The movie then follows the path of Roxy, the girl that first found Frank in the woods. We find Frank in a hotel room in the motions of trying to kill himself again when Roxy starts knocking on his door. How she finds him we’re never told. She then convinces him not to kill himself and that he’s done a wonderful thing and explains that if he did kill himself the world would just see him as, “…some creepy old stalker dude who was in love with some young twat on a television show. Just a pervy old dude that killed that girl and then himself when he couldn’t have her.” Frank is taken aback by this as he hadn’t considered how it would look and that’s the last image he would want to be remembered for.
Roxy then convinces Frank that he’s done the right thing and that others need to pay as well and so the movie really starts to kick off with Roxy having convinced Frank to let her come with him as her parents where abusive drug addicts.
The movie then starts to explore areas that most people expect but in a unconventional way. Such as romance between the two of them. They are in a thrift shop buying clothes and such when the following conversation takes place:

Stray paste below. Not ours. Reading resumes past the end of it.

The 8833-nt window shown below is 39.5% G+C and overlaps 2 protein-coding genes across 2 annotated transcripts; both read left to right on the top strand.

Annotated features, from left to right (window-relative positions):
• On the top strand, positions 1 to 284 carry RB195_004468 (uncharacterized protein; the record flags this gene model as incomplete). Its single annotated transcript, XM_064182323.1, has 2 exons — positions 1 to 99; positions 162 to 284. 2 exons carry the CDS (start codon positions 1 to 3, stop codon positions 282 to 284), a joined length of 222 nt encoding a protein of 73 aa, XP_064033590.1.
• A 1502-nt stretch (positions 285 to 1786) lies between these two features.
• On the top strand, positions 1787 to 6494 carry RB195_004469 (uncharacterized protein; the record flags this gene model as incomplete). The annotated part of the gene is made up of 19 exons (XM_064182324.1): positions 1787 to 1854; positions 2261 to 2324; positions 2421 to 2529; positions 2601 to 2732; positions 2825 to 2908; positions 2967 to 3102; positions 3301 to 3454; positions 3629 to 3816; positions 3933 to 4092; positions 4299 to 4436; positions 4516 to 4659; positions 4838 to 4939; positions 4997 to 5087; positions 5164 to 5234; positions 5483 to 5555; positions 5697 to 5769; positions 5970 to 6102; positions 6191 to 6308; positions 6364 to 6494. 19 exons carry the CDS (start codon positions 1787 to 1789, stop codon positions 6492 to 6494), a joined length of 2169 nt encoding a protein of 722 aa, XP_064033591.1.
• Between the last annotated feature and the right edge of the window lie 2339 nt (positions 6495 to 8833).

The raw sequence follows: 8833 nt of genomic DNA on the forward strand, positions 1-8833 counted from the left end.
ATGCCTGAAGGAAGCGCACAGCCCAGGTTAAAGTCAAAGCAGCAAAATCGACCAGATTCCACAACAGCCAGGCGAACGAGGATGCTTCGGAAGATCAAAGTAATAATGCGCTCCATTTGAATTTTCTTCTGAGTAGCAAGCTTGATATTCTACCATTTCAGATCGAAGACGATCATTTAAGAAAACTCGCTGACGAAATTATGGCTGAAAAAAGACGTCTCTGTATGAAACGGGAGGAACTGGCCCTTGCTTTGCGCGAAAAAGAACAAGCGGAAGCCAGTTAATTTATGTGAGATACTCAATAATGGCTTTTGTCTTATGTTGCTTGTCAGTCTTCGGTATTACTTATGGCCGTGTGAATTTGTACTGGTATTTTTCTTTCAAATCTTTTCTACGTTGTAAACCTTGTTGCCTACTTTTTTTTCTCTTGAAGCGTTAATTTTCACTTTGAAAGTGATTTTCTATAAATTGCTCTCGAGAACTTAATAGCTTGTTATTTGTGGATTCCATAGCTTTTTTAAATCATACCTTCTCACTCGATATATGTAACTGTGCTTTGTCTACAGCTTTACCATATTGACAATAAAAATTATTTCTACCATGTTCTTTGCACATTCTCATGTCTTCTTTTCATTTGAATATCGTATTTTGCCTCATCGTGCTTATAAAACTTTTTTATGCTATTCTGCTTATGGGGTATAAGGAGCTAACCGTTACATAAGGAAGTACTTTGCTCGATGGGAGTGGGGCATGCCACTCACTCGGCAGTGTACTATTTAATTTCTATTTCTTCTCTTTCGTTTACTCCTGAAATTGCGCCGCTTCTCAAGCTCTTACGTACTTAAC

Roxy: Are you attracted to me?
Frank: Don’t be weird.
Roxy: You don’t like me because you think I’m ugly?
Frank: I’m not attracted to you because you’re a child.
Roxy: And you think I’m ugly.
Frank: I’m not gonna answer that question.
Roxy: Well, what if we were the same age?
Frank: I’m not gonna answer that question, either.
Roxy: Oh, so you can kill a teenager, just not fuck one?
Roxy: But you do think I’m mature for my age.
Frank: Not particularly.
Roxy: You’re seriously not interested in me at all as a girlfriend?
Frank: What the hell are you talking about? I’m not a paedophile.
Roxy: What, so we’re platonic spree killers?
Frank: Yeah, and that’s all.
Roxy: Because you think I’m ugly.
Frank: It’s unethical for me to answer that question, because I refuse to objectify a child. I mean, that’s part of what’s wrong with everything. I’m not American Apparel. I’m not the creep that came up with those Bratz dolls. All men like young girls. Oh, that’s what society’s trying to sell ya, but, you know, maybe it’s time for adult males to aim a little bit higher than raping kids. I mean, fuck R. Kelly, fuck Vladimir Nabokov, and fuck Mary Kay Letourneau, while we’re at it. Fuck Woody Allen and his whole “the heart wants what it wants” bullshit. You know, apparently that erudite genius’s heart wants the same thing that every run-of-the-mill paedophile wants…a young, hairless Asian.